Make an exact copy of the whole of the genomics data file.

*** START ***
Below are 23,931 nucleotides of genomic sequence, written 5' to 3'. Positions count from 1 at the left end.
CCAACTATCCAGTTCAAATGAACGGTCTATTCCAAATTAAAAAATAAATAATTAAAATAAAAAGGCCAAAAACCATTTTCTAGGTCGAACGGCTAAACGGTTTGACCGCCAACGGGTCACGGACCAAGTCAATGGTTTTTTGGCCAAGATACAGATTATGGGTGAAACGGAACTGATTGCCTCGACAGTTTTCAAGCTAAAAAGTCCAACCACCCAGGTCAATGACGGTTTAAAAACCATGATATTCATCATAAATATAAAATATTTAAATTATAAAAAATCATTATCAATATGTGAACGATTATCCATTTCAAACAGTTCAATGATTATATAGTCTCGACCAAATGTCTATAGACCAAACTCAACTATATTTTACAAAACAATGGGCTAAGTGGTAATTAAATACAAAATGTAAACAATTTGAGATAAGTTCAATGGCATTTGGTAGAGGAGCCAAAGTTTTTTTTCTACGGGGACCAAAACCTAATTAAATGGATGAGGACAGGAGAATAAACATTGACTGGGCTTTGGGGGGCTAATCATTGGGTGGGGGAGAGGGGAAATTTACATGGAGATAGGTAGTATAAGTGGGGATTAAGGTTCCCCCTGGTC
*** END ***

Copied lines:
Below are 23,931 nucleotides of genomic sequence, written 5' to 3'. Positions count from 1 at the left end.
CCAACTATCCAGTTCAAATGAACGGTCTATTCCAAATTAAAAAATAAATAATTAAAATAAAAAGGCCAAAAACCATTTTCTAGGTCGAACGGCTAAACGGTTTGACCGCCAACGGGTCACGGACCAAGTCAATGGTTTTTTGGCCAAGATACAGATTATGGGTGAAACGGAACTGATTGCCTCGACAGTTTTCAAGCTAAAAAGTCCAACCACCCAGGTCAATGACGGTTTAAAAACCATGATATTCATCATAAATATAAAATATTTAAATTATAAAAAATCATTATCAATATGTGAACGATTATCCATTTCAAACAGTTCAATGATTATATAGTCTCGACCAAATGTCTATAGACCAAACTCAACTATATTTTACAAAACAATGGGCTAAGTGGTAATTAAATACAAAATGTAAACAATTTGAGATAAGTTCAATGGCATTTGGTAGAGGAGCCAAAGTTTTTTTTCTACGGGGACCAAAACCTAATTAAATGGATGAGGACAGGAGAATAAACATTGACTGGGCTTTGGGGGGCTAATCATTGGGTGGGGGAGAGGGGAAATTTACATGGAGATAGGTAGTATAAGTGGGGATTAAGGTTCCCCCTGGTC